Our premium ink manufacturer rihac choose to use Diamond Dispersions (UK) and Cobot's (USA) to supply their colourants. Much of the research for inks centres on the dye itself and the functional characteristics it brings to the ink. Specific dyes and dye combinations require changes in other ingredients to control performance.
As with most things, premium quality dyes cost more than lower quality ones, hence some manufacturers don't use them to reduce costs. Purified dyes tend to already be pH balanced, filtered, treated by reverse osmosis and contain biocides or fungicides that prolong shelf life again these add to costs. Also dyes have differing base light fastness ratings (DIN 16519), generally the higher the rating the higher the base cost. Although this does not automatically ensure a high light fastness to the finished product it certainly makes a difference.
Co-solvents and humectants, including alcohols and glycols, are added to the ink as an additional vehicle or carrier for the colourant. They may also be used to control or limit evaporation of the ink. They also affect the ink drying rates.
When added to ink, glycols reduce evaporative tendencies. Since the print heads used in the office/desk top printers are exposed to the atmosphere even when not in use evaporation occurs. Because of this evaporation, the ink's characteristics can change slightly, including viscosity or the level of concentration of materials which in turn causes a shift in the pH levels (i.e. less water, more dye, more surfactants ec ). Humectants reduce the evaporation at the orifices and thereby reduce clogging of print heads and the requirement of cleaning cycles.
Evaporation affects viscosity (thickness) and surface tension which in turn effects how an ink will flow through the print head. If viscosity increases, ink starvation through the print head occurs leading to a reduction in print quality. This is particularly important when you deal with ink in volume such as in a CISS. The example is that a poor quality ink may print fine when first used but due to the higher evaporation rates the viscosity changes over a very short period of time resulting in print quality issues and physical blockages of the print head. Once an ink composition has been changed in this way, the print head can struggle to deliver enough ink when undertaking multiple prints. This is a common issue seen in low grade inks.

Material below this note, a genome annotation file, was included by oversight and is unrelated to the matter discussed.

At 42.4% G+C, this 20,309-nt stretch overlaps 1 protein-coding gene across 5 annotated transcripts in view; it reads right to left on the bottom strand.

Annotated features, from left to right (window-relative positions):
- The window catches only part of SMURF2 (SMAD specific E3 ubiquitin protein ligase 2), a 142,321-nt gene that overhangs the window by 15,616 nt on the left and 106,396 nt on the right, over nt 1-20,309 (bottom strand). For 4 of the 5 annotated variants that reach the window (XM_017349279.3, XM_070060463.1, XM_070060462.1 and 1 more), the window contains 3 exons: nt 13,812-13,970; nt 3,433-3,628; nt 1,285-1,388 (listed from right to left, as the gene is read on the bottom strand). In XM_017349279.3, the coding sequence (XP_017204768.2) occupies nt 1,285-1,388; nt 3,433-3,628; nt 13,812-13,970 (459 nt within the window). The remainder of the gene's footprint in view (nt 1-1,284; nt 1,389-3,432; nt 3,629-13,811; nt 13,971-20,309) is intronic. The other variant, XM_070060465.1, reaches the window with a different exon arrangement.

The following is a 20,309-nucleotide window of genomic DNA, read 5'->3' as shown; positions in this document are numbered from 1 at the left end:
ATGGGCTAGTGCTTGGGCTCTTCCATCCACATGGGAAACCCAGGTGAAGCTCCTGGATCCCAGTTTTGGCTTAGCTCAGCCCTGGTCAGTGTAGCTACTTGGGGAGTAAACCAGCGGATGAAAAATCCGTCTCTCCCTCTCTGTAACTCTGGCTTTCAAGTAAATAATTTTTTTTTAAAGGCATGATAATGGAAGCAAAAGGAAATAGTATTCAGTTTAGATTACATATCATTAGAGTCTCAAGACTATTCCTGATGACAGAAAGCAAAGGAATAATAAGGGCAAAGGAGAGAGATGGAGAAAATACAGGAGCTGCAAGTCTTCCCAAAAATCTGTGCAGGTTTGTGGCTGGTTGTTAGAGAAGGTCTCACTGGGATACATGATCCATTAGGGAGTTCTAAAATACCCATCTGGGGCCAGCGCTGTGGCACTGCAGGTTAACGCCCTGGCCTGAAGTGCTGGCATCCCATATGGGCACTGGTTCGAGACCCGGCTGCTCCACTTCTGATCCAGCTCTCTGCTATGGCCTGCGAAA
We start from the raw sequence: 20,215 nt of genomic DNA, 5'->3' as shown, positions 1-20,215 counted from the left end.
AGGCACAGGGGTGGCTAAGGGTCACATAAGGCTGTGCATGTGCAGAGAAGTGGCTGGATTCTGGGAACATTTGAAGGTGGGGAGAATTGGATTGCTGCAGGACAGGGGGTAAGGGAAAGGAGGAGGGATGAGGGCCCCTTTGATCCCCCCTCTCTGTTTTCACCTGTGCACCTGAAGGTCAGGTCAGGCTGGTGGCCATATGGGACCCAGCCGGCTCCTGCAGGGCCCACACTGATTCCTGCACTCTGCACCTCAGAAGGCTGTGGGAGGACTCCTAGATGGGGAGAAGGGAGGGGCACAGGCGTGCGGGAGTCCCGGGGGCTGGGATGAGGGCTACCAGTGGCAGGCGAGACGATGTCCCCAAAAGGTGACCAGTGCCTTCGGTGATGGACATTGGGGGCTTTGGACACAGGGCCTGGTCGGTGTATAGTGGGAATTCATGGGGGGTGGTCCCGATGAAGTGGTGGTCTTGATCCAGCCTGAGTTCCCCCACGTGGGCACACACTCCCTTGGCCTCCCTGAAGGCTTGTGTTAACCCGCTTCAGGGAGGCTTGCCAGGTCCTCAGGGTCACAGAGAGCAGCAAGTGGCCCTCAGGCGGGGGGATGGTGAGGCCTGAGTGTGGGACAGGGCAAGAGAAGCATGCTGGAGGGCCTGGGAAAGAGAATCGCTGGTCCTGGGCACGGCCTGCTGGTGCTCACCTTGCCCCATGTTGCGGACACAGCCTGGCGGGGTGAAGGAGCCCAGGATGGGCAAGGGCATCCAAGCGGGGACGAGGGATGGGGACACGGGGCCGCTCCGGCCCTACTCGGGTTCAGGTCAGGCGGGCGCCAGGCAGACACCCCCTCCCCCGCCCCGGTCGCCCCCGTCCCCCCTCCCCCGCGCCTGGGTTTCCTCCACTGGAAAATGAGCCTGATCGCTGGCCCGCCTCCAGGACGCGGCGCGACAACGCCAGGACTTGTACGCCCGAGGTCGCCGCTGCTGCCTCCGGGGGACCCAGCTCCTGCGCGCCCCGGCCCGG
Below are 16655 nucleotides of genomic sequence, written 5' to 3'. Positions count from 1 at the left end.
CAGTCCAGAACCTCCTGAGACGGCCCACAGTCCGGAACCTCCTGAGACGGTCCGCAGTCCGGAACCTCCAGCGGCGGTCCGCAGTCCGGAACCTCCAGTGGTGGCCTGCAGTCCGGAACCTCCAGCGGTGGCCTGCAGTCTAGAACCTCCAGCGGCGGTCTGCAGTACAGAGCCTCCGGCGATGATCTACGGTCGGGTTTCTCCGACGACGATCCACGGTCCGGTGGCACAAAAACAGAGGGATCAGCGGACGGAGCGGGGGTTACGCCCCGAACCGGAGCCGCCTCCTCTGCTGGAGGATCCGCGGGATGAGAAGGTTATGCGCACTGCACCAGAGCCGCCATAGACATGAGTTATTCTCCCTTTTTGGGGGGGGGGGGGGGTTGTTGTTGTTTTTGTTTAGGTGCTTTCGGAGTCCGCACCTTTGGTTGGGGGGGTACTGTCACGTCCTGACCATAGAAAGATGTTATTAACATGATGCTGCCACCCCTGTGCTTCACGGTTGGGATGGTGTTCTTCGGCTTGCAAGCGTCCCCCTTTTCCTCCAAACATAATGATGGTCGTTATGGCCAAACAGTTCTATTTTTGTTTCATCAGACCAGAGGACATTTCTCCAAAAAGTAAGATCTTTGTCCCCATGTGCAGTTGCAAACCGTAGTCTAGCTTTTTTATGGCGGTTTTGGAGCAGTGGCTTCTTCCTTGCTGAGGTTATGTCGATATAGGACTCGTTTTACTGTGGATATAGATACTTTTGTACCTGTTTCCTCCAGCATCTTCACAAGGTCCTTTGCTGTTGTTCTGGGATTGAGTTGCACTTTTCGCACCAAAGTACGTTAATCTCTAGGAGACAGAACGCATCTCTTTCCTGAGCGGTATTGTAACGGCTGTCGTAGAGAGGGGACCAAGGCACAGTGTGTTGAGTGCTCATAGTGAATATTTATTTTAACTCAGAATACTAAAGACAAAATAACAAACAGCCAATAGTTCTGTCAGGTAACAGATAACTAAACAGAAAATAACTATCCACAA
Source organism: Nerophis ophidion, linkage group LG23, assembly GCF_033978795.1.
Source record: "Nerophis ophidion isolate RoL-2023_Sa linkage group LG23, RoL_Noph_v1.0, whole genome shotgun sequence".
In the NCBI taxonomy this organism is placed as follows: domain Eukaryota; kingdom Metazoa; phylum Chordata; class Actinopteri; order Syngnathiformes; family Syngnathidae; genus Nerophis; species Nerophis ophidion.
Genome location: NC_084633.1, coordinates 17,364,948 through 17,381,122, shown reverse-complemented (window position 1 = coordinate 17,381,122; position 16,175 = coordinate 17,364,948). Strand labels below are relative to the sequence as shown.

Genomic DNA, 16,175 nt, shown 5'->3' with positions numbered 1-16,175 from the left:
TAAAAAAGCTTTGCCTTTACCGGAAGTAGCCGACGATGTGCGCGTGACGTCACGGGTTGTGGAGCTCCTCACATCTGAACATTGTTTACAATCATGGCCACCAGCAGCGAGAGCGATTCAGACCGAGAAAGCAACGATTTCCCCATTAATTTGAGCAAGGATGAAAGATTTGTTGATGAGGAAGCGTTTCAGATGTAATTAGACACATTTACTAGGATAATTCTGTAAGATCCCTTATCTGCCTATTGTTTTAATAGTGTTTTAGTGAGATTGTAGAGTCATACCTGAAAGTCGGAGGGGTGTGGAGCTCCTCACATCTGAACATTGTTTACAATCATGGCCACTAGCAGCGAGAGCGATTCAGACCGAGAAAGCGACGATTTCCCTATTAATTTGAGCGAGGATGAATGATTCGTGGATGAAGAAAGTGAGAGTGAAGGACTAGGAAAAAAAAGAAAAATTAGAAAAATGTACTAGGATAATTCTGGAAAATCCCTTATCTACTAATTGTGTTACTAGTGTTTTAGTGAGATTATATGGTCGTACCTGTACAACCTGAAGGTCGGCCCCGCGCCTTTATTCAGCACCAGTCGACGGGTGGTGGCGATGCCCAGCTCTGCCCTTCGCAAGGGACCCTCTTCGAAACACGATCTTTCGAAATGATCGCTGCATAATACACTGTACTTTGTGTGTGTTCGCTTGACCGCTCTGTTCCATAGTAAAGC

Surfactants are added to adjust the surface tension of the ink and control droplet size. If the surface tension of an ink is too high, the ink may not travel through the heads correctly. Ink droplets may be too small and the drops may not spread enough on the paper resulting in white space or banding. Sporadic printing may occur under some high use conditions. A high surface tension also may cause the ink to not or penetrate the media effectively, resulting in uneven prints and longer drying times. If the surface tension is too low it can cause excessive bleeding and wicking resulting in reduced image resolution or a print looking fuzzy.
The acidity or alkalinity of the finished ink (pH level) needs to be neutral. Too acidic or too alkaline can result in damage to the print head. Dispersions have differing pH levels and thus each colour requires a different balance of additives to create a neutral pH ink.
Since inks are water-based, biocides and fungicides are added to eliminate growth of bacteria and fungus. Again these are minimised or eliminated in low quality ink production.
Buffering agents are added to control the pH for longer-term storage, corrosion resistance and the ink flow rate. Because all ingredients and dyes have different pH levels buffering agents are used to control the overall pH.
The fixative or penetrant component facilitates the ink travelling to the paper. Once the ink is in the paper, these materials fix or hold the ink and reduce feathering or wicking. Poorly controlled, these materials can make the ink permeate the paper too quickly, causing the colour to be seen on the back of the page.